You call me late the night before. “How’s the job?” I ask. “Fine . . . but I’d rather be home.” We don’t talk about nerves but there’s a tight band in my chest. “Drive carefully tomorrow.” The pink bodies of moths tap against the glass. I wake suddenly in the empty room, the worry of morning ringing in my ears.
the dry roll of a leaf
mistaken for a footstep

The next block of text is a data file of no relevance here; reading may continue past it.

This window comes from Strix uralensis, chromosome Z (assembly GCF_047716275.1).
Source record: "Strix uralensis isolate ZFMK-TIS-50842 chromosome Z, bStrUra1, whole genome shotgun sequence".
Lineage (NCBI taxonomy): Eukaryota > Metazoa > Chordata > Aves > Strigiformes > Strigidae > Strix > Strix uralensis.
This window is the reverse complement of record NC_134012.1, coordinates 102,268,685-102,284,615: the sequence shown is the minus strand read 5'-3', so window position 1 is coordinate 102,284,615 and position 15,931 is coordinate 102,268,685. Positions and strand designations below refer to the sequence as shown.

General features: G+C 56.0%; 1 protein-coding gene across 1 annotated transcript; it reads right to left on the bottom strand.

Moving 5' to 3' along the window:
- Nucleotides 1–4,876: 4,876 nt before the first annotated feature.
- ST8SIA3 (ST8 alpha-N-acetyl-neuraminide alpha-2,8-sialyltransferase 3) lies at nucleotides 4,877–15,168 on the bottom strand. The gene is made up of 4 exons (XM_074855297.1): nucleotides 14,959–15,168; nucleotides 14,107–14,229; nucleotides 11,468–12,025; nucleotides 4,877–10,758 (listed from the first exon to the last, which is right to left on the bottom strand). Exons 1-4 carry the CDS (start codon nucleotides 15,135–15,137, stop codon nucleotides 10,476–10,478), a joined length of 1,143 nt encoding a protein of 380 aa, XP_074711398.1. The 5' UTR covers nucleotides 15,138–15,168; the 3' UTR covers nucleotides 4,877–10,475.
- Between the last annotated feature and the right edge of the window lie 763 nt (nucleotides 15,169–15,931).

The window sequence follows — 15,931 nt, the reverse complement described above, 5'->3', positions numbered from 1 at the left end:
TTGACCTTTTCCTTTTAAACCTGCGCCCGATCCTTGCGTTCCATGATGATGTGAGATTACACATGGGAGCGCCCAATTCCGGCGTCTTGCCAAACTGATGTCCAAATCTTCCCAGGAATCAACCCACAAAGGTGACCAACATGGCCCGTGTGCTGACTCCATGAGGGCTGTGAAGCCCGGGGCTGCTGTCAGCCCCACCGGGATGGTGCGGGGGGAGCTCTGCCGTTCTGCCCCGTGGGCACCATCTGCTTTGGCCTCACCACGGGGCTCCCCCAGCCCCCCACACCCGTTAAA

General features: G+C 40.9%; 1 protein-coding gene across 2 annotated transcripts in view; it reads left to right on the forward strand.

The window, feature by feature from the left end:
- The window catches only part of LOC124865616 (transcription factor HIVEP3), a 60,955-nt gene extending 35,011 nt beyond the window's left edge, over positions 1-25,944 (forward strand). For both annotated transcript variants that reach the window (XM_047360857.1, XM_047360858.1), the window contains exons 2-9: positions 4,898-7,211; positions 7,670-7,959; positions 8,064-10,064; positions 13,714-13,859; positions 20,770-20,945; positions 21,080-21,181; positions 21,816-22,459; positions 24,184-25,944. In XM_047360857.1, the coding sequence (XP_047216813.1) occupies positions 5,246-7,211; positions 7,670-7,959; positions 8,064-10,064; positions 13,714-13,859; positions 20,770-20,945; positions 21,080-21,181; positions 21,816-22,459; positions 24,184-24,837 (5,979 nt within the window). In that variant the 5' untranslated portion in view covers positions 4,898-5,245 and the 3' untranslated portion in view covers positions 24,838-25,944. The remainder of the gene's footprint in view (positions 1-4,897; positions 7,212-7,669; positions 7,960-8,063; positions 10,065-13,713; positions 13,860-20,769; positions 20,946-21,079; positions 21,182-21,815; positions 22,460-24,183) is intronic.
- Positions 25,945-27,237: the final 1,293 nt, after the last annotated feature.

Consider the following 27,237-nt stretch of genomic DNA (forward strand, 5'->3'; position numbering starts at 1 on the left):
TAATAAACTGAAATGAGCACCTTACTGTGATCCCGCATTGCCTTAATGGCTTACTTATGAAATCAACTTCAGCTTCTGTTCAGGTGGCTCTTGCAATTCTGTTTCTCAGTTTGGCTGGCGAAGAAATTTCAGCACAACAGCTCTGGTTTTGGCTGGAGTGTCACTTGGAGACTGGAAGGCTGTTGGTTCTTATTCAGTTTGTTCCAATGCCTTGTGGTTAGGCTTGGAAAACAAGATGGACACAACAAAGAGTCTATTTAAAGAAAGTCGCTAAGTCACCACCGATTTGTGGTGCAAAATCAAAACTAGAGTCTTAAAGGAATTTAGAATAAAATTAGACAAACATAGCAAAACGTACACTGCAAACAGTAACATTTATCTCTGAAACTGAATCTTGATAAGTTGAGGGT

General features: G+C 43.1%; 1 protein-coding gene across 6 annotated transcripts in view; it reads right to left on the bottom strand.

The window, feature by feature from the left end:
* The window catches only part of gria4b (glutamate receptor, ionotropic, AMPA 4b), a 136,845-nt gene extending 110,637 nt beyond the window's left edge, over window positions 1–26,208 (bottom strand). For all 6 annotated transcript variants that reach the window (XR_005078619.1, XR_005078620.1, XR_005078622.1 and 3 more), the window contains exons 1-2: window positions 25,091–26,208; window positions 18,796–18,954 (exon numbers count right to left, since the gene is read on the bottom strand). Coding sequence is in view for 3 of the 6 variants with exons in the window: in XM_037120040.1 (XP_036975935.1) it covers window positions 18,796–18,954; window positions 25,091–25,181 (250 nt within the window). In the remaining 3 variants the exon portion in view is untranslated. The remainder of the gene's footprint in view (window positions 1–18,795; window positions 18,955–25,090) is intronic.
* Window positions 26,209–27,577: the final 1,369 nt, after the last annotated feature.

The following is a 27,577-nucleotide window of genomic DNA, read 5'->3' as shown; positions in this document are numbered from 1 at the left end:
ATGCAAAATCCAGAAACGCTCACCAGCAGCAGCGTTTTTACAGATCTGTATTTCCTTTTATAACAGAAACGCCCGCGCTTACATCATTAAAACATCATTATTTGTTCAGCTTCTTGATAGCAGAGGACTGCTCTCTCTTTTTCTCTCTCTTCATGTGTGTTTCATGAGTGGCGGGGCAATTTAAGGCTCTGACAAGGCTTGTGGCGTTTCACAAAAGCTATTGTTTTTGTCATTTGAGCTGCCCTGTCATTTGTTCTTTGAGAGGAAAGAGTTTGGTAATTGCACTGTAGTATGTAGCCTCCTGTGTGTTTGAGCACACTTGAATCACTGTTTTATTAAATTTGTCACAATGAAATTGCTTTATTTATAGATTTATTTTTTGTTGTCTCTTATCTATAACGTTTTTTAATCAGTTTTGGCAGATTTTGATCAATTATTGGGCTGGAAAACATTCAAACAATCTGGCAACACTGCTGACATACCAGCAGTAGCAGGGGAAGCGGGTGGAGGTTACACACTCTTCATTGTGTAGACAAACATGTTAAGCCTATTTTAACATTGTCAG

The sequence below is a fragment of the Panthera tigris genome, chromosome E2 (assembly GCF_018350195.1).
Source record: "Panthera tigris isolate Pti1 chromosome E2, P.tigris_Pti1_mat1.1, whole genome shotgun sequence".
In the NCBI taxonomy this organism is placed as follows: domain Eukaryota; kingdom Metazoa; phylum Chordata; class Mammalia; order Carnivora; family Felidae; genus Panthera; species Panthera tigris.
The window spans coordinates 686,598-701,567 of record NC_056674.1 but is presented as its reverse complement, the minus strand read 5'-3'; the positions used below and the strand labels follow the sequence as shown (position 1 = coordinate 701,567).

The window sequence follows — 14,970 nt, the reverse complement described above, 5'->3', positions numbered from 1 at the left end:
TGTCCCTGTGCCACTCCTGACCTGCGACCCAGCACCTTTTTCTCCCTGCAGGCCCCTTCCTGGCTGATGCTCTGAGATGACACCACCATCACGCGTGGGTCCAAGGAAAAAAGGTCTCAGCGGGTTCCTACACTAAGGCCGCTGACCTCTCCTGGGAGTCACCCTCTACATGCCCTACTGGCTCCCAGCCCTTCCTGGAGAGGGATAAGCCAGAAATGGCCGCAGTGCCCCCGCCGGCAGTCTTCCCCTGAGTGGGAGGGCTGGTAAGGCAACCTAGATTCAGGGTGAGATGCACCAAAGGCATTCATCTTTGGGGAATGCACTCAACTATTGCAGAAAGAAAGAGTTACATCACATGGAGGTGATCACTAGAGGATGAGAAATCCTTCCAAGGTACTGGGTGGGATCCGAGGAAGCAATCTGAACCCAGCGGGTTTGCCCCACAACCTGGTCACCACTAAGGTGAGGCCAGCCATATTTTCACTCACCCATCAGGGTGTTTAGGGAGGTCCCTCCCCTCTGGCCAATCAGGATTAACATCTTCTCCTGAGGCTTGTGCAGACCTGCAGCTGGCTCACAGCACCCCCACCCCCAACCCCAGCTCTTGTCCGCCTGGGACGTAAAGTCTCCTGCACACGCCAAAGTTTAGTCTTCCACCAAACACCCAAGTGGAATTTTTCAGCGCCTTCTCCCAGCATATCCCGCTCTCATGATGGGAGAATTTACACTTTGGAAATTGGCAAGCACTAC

We meet in the carpark. Both late. Skipping steps in the antiseptic stairwell. Through the heavy swinging doors, the signs on infection control, two hand sanitizer pumps. Breathlessly adjusting ourselves before entering the warm day-room. More like an airport. Not what I imagined. She’s waiting in the corner, concern gathering around her like a nervous fog. You settle into the soft chair with a too-wide smile. All around us the nurses struggle with reluctant veins. The machines chime as the bags empty.